Land Life Company worked with Colorado State Forestry to identify and prioritize lands in this region and is working to restore land that has been destroyed by catastrophic wildfires. Through this process we identified the Spring Creek Fire that erupted in 2018, claiming 43,724 hectares of land in Colorado’s 3rd largest fire in Colorado history as a priority area for restoration. These wildfires are the result of a century of total fire suppression by the forest managers, which has included preventing fires, and suppressing fire as quickly as possible when it is detected. This long period of fire exclusion has produced uncharacteristically dense forests. Instead of burning lightly every 7-30 years, these areas have dense understory and are now over-vegetated. If a fire does start in these conditions, these forests erupt into very big and high-intensity fires. Grasses, shrubs, and saplings in the understory form a fuel ladder, through which flames can climb to the forest canopy, killing entire forest stands. By planting at significantly lower densities (~250 trees/acre) the impact of returning wildfires should be limited. Also, the land managers are much more aware now of the importance of low-intensity fires coming through the landscape.
This project will take place in the Spring Creek Fire area in Colorado on land that is under the management of two different Homeowners associations. We are working with the Forbes Park Homeowners Association as well as the Tres Valles West Homeowners Association.
This land has been forest and ranchlands held in multi-generational large farms for 100 or more years and these forests have historically been managed for cattle grazing and low-impact forestry operations (i.e. wood harvesting).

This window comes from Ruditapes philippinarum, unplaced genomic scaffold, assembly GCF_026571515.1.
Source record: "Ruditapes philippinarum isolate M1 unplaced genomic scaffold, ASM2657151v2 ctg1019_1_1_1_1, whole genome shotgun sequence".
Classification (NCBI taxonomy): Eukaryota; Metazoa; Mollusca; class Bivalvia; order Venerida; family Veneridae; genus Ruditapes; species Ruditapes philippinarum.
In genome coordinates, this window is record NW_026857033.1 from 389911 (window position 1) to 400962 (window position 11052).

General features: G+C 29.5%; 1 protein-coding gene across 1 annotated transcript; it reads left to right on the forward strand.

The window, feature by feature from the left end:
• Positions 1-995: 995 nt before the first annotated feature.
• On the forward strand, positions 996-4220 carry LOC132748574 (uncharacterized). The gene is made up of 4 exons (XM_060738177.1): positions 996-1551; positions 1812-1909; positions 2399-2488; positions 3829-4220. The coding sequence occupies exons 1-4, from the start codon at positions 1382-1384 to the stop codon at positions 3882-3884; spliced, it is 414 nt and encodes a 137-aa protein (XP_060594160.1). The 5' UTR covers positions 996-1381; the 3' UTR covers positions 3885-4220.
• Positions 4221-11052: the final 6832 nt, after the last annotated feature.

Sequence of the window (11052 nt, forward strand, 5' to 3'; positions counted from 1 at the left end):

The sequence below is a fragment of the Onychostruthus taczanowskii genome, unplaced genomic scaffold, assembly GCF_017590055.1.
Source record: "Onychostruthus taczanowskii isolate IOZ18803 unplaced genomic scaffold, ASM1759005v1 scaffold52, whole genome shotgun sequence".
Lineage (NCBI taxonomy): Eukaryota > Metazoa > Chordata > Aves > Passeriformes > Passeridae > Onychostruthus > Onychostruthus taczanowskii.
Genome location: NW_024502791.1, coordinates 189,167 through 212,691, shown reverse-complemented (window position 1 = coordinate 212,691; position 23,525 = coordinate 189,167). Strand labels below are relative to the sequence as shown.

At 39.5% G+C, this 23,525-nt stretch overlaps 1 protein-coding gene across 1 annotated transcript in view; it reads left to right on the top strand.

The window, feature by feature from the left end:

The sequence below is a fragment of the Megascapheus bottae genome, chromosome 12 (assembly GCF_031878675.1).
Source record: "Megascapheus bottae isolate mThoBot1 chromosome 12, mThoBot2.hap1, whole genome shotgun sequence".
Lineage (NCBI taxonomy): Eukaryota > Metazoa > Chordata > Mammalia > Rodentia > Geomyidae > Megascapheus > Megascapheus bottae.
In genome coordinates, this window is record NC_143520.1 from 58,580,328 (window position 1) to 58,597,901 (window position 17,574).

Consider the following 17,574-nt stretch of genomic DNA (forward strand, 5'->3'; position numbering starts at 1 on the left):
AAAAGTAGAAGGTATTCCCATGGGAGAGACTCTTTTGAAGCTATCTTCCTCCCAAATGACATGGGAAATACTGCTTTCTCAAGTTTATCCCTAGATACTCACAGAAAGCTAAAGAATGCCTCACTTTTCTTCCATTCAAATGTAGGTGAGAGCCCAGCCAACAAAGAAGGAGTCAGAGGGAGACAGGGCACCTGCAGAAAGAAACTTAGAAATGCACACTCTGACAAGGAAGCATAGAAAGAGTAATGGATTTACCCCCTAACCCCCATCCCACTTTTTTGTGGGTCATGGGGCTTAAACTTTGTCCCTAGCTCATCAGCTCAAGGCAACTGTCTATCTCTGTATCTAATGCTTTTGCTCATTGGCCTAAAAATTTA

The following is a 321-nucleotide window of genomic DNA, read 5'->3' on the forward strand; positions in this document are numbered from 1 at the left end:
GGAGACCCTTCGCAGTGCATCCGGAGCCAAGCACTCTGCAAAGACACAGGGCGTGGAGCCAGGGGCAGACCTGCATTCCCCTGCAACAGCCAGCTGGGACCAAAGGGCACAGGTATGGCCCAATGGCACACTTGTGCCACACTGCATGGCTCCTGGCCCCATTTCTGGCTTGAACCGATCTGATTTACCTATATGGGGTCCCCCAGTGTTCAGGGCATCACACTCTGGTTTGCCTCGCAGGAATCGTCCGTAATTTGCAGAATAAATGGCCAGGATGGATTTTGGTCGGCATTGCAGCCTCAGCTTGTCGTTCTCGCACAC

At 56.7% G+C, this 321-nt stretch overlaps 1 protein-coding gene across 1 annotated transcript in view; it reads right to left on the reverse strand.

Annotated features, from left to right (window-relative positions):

We are conducting a site productivity assessment together with the University of Arizona’s Laboratory of Tree Ring Research of the surrounding areas of this planting site using dendrochronology. For this, we use existing areas of forest in areas close to the planting site to assess the sensitivity of the species we intend to plant, by getting a full understanding of how they have reacted in the past to climate change, variations in conditions, and extreme circumstances. This process also helps to improve the accuracy of our carbon capture predictions.
This project fits into a larger-scale watershed restoration program where different organizations are working on a landscape-scale design to address ecosystem services such as groundwater recharge and wildlife connectivity – because of this, it is important that the project should include Private forests in the long run. We work with our global partner EcoCulture on this project, who are based out of Flagstaff Arizona.